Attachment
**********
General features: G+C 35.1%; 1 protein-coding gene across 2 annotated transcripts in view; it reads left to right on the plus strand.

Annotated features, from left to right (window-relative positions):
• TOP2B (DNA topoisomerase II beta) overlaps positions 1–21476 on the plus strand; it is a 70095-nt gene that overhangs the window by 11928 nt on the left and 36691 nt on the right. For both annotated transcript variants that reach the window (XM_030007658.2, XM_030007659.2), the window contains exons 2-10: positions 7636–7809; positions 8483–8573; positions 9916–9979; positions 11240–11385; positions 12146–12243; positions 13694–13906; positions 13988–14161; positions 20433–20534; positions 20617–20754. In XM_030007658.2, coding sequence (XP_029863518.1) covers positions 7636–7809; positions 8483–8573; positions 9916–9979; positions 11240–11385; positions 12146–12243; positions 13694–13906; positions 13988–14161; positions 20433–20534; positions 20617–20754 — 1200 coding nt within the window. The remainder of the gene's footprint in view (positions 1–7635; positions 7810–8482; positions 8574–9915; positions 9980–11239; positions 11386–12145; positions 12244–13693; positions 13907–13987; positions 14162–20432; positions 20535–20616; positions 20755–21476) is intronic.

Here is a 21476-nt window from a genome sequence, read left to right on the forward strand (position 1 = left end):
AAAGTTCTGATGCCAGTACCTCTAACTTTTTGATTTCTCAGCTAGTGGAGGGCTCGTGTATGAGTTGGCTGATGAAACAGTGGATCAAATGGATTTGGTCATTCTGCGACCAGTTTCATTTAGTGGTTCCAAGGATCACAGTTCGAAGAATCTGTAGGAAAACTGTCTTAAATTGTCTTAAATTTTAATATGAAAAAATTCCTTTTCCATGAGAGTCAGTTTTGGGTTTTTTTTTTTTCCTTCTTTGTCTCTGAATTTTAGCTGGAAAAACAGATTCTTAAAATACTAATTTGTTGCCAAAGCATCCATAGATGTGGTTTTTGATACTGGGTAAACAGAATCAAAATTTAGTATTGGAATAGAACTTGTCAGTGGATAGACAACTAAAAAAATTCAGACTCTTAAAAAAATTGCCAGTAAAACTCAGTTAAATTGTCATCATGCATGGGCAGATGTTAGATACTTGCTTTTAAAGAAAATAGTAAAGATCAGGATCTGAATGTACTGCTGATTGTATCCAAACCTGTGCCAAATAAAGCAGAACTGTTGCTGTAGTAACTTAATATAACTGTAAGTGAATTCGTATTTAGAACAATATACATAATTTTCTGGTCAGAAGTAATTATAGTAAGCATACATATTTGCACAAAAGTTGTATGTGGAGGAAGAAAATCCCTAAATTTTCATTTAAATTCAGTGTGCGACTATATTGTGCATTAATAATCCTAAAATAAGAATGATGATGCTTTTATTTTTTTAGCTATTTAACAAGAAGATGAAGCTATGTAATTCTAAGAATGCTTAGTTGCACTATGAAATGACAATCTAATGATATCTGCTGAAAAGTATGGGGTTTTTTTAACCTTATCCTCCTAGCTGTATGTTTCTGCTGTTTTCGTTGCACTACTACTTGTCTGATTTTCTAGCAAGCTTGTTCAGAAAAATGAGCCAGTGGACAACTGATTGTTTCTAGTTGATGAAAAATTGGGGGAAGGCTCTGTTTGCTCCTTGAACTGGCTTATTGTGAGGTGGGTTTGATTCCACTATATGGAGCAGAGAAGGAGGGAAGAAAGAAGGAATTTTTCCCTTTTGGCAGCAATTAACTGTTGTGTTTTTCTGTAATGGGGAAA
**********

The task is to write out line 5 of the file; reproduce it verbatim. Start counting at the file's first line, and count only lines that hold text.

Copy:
AAAGTTCTGATGCCAGTACCTCTAACTTTTTGATTTCTCAGCTAGTGGAGGGCTCGTGTATGAGTTGGCTGATGAAACAGTGGATCAAATGGATTTGGTCATTCTGCGACCAGTTTCATTTAGTGGTTCCAAGGATCACAGTTCGAAGAATCTGTAGGAAAACTGTCTTAAATTGTCTTAAATTTTAATATGAAAAAATTCCTTTTCCATGAGAGTCAGTTTTGGGTTTTTTTTTTTTCCTTCTTTGTCTCTGAATTTTAGCTGGAAAAACAGATTCTTAAAATACTAATTTGTTGCCAAAGCATCCATAGATGTGGTTTTTGATACTGGGTAAACAGAATCAAAATTTAGTATTGGAATAGAACTTGTCAGTGGATAGACAACTAAAAAAATTCAGACTCTTAAAAAAATTGCCAGTAAAACTCAGTTAAATTGTCATCATGCATGGGCAGATGTTAGATACTTGCTTTTAAAGAAAATAGTAAAGATCAGGATCTGAATGTACTGCTGATTGTATCCAAACCTGTGCCAAATAAAGCAGAACTGTTGCTGTAGTAACTTAATATAACTGTAAGTGAATTCGTATTTAGAACAATATACATAATTTTCTGGTCAGAAGTAATTATAGTAAGCATACATATTTGCACAAAAGTTGTATGTGGAGGAAGAAAATCCCTAAATTTTCATTTAAATTCAGTGTGCGACTATATTGTGCATTAATAATCCTAAAATAAGAATGATGATGCTTTTATTTTTTTAGCTATTTAACAAGAAGATGAAGCTATGTAATTCTAAGAATGCTTAGTTGCACTATGAAATGACAATCTAATGATATCTGCTGAAAAGTATGGGGTTTTTTTAACCTTATCCTCCTAGCTGTATGTTTCTGCTGTTTTCGTTGCACTACTACTTGTCTGATTTTCTAGCAAGCTTGTTCAGAAAAATGAGCCAGTGGACAACTGATTGTTTCTAGTTGATGAAAAATTGGGGGAAGGCTCTGTTTGCTCCTTGAACTGGCTTATTGTGAGGTGGGTTTGATTCCACTATATGGAGCAGAGAAGGAGGGAAGAAAGAAGGAATTTTTCCCTTTTGGCAGCAATTAACTGTTGTGTTTTTCTGTAATGGGGAAA